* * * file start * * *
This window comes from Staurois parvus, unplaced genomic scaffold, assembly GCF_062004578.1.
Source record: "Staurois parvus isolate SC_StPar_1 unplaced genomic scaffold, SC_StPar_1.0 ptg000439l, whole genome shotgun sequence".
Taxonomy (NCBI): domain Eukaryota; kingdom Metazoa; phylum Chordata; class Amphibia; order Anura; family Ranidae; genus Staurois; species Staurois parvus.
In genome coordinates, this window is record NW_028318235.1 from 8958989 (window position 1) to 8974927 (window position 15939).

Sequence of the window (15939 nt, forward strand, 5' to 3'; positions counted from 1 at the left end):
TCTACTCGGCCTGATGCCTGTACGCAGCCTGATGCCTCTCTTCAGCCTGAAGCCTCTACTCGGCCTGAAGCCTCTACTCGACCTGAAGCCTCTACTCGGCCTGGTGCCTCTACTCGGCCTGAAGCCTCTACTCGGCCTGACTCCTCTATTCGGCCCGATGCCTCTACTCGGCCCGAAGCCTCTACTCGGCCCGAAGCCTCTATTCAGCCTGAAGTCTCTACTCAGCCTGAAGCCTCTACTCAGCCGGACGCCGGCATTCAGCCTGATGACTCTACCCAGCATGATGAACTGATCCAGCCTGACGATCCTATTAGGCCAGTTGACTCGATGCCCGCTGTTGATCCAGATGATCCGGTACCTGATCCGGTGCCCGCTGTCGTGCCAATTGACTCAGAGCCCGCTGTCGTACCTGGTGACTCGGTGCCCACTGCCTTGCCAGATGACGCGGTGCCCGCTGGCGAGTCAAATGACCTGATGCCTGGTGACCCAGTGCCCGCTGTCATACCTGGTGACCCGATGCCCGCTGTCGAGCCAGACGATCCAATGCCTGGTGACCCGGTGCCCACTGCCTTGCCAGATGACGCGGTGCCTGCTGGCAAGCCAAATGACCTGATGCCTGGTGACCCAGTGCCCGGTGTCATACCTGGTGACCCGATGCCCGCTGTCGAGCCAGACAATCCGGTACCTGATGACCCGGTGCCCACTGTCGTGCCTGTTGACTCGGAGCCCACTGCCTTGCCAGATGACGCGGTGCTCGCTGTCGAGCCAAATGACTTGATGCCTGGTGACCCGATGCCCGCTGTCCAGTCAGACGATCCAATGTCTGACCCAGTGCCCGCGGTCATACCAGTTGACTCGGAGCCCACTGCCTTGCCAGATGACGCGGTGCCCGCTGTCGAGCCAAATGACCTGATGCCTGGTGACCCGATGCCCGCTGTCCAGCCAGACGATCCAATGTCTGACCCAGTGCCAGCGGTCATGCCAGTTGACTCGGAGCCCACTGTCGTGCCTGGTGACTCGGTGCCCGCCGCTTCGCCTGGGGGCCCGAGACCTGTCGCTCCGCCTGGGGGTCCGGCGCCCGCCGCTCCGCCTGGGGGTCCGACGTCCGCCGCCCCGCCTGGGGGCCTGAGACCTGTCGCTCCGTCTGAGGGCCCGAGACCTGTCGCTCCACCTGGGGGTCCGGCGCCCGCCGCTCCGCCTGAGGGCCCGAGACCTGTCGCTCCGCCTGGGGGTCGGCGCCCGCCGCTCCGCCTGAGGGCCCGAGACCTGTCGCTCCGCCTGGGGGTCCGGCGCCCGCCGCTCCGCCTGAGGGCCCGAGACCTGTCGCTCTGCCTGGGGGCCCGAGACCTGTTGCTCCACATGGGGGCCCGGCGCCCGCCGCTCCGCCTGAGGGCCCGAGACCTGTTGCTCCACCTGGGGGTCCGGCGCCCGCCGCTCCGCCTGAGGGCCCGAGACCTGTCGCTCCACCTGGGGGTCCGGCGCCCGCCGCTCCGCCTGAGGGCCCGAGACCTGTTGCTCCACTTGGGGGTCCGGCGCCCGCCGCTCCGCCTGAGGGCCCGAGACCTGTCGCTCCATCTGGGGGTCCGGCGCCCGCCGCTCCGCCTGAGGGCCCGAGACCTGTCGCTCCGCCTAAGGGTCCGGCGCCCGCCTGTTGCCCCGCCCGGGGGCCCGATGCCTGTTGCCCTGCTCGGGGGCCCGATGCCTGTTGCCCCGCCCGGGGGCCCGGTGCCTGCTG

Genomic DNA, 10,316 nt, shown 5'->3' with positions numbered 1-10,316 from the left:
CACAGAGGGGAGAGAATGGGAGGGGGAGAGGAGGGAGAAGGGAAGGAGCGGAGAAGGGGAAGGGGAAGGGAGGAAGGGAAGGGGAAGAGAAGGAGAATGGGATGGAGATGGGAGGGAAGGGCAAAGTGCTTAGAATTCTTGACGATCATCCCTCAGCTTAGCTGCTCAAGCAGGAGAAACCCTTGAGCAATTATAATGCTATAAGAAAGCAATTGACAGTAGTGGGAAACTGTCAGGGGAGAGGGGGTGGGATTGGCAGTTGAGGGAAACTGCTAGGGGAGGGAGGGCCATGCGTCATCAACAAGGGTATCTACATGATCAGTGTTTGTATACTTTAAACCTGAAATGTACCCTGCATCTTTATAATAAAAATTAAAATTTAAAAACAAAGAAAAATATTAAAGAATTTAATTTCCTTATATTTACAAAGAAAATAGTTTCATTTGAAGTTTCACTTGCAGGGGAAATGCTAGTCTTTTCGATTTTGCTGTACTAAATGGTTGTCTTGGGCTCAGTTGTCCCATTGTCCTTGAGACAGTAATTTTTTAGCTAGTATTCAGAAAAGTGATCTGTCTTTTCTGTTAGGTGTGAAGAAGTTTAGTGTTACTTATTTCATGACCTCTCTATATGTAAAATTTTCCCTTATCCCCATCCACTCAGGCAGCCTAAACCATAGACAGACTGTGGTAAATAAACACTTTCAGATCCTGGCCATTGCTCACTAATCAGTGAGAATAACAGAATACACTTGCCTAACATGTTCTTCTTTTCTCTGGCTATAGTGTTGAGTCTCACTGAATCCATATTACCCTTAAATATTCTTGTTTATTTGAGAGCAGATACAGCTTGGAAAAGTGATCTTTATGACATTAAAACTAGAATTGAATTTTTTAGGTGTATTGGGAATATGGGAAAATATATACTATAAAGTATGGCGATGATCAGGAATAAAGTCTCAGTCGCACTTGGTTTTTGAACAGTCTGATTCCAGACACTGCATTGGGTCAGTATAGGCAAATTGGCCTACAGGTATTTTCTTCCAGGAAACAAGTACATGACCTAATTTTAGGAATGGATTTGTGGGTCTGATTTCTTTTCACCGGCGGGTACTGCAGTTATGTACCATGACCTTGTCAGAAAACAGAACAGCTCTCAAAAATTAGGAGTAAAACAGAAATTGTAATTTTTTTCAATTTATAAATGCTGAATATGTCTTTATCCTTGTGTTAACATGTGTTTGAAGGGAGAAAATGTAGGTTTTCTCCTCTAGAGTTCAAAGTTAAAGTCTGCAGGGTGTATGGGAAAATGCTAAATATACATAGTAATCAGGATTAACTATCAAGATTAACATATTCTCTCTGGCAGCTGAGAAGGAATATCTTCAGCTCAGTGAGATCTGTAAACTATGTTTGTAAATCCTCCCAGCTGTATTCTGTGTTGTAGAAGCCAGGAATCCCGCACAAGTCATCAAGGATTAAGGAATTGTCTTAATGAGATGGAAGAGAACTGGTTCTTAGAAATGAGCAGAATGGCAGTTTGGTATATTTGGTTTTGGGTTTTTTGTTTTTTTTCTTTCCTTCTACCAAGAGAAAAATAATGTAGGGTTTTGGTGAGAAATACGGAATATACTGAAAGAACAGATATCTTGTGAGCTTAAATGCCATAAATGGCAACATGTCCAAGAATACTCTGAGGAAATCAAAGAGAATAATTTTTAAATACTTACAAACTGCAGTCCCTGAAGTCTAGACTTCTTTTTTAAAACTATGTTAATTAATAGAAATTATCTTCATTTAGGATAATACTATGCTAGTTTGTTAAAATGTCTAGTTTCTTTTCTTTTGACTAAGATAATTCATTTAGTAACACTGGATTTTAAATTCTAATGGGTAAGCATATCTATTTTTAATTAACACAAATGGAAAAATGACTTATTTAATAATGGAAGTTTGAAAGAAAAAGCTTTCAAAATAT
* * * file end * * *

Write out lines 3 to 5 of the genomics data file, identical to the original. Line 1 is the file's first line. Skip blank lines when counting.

Taxonomy (NCBI): domain Eukaryota; kingdom Metazoa; phylum Chordata; class Amphibia; order Anura; family Ranidae; genus Staurois; species Staurois parvus.
In genome coordinates, this window is record NW_028318235.1 from 8958989 (window position 1) to 8974927 (window position 15939).

Sequence of the window (15939 nt, forward strand, 5' to 3'; positions counted from 1 at the left end):